THE CIRCULAR economy has the potential to reinvent our food system to be regenerative and resilient.
On July 9th, the European Parliament passed an important resolution on the circular economy that called for a 30% increase in resource productivity by 2030. The week before that, Prince Charles reinforced calls for a global transition to a circular economy. Businesses aren’t far behind: many industry leaders are committing to the adoption of circular economy business models; this is an idea that is gaining traction, and at speed.
While most associate the circular economy with technical materials (refurbishing products, remanufacturing components), we’ve started to delve deeper into the important question of how circular economy principles apply to food, agriculture, and natural systems. A recent report by the Ellen MacArthur Foundation, SUN, and the McKinsey Centre for Business and Environment, outlines the potential of a circular economy for the economic and industrial renewal of Europe, and offers a preliminary analysis on food systems in a circular economy.
The structural waste challenges that exist in the food sector have been well-documented (in this study and in others), and it is clear that a systems-based approach is required in order to address them.
Systems-thinking is core to our vision for a food sector based on circular principles, one that would be regenerative, resilient, and non-wasteful. Our vision for the sector features reconnected nutrient loops that would encourage the rehabilitation of degraded land, farms that would be located close to consumers through urban and peri-urban farming, organic agriculture that would minimise the need for fertiliser and pesticides, and digital solutions would match supply with demand, creating less waste.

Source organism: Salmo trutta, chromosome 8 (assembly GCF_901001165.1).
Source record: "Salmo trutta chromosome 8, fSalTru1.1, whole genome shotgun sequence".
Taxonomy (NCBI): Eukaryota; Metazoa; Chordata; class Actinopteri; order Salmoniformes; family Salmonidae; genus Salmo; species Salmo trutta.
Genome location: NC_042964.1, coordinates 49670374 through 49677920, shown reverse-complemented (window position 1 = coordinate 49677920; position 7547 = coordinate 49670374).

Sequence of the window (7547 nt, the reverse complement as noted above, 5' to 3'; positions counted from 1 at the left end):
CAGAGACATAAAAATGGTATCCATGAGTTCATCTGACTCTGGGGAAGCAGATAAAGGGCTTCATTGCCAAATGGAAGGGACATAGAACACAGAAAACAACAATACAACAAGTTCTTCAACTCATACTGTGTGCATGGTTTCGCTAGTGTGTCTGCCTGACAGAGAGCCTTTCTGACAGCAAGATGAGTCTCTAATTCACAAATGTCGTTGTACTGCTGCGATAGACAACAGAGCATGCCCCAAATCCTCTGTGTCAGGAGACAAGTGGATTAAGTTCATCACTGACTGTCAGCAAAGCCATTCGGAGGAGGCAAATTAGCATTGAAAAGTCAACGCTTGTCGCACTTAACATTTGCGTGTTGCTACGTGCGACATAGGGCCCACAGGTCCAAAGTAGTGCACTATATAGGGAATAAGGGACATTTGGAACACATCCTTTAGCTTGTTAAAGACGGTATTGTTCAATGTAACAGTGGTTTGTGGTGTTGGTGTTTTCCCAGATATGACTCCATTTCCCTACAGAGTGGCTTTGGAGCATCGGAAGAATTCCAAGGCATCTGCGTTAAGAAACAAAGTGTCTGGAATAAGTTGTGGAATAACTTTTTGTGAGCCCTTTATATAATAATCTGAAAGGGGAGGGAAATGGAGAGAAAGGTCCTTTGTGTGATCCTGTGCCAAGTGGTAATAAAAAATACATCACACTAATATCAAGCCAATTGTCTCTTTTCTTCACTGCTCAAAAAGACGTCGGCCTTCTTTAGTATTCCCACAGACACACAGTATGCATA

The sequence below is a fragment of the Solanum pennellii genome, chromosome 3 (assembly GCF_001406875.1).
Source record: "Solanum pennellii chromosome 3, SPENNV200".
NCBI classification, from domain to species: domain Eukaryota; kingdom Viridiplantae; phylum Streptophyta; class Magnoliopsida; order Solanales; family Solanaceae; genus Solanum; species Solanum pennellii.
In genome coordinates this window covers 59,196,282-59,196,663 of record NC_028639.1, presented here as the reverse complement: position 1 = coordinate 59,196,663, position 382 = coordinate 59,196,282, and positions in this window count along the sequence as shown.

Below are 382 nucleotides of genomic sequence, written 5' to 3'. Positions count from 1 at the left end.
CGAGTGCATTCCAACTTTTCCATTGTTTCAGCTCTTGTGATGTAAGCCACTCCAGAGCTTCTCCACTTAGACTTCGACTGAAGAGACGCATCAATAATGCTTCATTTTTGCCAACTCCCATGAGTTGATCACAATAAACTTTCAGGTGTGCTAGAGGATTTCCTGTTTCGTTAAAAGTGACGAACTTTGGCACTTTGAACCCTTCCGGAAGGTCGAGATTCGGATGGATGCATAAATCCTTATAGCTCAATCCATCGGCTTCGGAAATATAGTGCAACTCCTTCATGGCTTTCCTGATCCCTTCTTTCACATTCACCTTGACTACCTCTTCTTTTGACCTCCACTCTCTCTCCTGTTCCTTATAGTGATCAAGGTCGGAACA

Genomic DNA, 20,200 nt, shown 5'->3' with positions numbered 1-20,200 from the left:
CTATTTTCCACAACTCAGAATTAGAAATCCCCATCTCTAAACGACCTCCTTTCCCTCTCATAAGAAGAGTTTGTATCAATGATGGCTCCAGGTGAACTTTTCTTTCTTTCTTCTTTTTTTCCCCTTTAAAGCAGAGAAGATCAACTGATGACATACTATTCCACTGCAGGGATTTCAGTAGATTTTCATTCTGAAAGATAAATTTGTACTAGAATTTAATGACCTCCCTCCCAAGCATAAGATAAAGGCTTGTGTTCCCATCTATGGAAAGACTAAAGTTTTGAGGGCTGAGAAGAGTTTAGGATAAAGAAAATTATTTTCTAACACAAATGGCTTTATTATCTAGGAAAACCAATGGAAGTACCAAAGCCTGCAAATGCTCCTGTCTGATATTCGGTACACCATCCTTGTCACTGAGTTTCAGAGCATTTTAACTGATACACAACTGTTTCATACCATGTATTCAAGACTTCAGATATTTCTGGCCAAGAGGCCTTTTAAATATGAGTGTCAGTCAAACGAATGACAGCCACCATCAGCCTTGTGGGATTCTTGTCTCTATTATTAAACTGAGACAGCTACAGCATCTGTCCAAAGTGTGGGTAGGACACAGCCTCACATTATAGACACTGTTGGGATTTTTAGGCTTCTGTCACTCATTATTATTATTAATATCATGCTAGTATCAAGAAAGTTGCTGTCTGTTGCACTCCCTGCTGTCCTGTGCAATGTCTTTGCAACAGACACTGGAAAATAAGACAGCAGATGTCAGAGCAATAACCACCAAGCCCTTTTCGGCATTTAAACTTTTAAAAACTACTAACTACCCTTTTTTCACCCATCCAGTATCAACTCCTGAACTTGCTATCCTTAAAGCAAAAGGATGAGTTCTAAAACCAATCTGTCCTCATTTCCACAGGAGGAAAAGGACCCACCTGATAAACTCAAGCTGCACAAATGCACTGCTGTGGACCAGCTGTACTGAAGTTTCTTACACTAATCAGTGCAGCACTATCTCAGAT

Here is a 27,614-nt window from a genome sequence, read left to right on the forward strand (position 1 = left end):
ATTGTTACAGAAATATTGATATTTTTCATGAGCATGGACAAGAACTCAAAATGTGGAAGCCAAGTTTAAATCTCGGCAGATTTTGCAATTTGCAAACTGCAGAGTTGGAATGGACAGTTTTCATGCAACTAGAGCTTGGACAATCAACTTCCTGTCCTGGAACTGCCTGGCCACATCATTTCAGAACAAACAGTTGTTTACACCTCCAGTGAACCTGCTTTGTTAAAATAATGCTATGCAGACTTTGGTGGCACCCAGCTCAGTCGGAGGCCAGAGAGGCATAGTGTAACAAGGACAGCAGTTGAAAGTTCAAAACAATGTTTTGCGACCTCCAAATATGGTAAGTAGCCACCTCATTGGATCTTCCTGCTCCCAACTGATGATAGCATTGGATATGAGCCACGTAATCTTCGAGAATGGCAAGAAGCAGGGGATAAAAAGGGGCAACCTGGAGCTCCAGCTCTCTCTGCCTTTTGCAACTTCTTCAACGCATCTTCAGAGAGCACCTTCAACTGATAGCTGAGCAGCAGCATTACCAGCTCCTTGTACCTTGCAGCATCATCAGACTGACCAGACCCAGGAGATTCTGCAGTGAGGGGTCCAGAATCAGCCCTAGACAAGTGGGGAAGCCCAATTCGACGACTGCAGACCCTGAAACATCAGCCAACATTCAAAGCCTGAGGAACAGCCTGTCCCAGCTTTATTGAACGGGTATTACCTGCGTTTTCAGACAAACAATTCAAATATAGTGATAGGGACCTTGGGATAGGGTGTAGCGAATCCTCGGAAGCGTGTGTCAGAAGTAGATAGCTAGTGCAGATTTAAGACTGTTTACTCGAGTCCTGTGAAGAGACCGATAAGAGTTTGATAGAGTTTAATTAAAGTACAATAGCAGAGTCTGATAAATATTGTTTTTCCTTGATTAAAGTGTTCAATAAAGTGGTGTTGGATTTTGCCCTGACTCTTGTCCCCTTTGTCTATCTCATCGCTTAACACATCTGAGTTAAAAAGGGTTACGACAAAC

The impacts – both economic and environmental – of transitioning to such a food system are staggering: by 2050, food cost per person could be more than 30% lower than today, synthetic fertiliser consumption could fall by as much as 80%, overall CO2 emissions could fall by 60%, and water consumption could be cut by as much as 70%.
The findings here are just the beginning of a much bigger story that needs to be explored. For this vision to be realised, it will require the support and commitment of stakeholders across the agricultural and food value chains.
Ashima Sukhdev is a project manager at the Ellen MacArthur Foundation.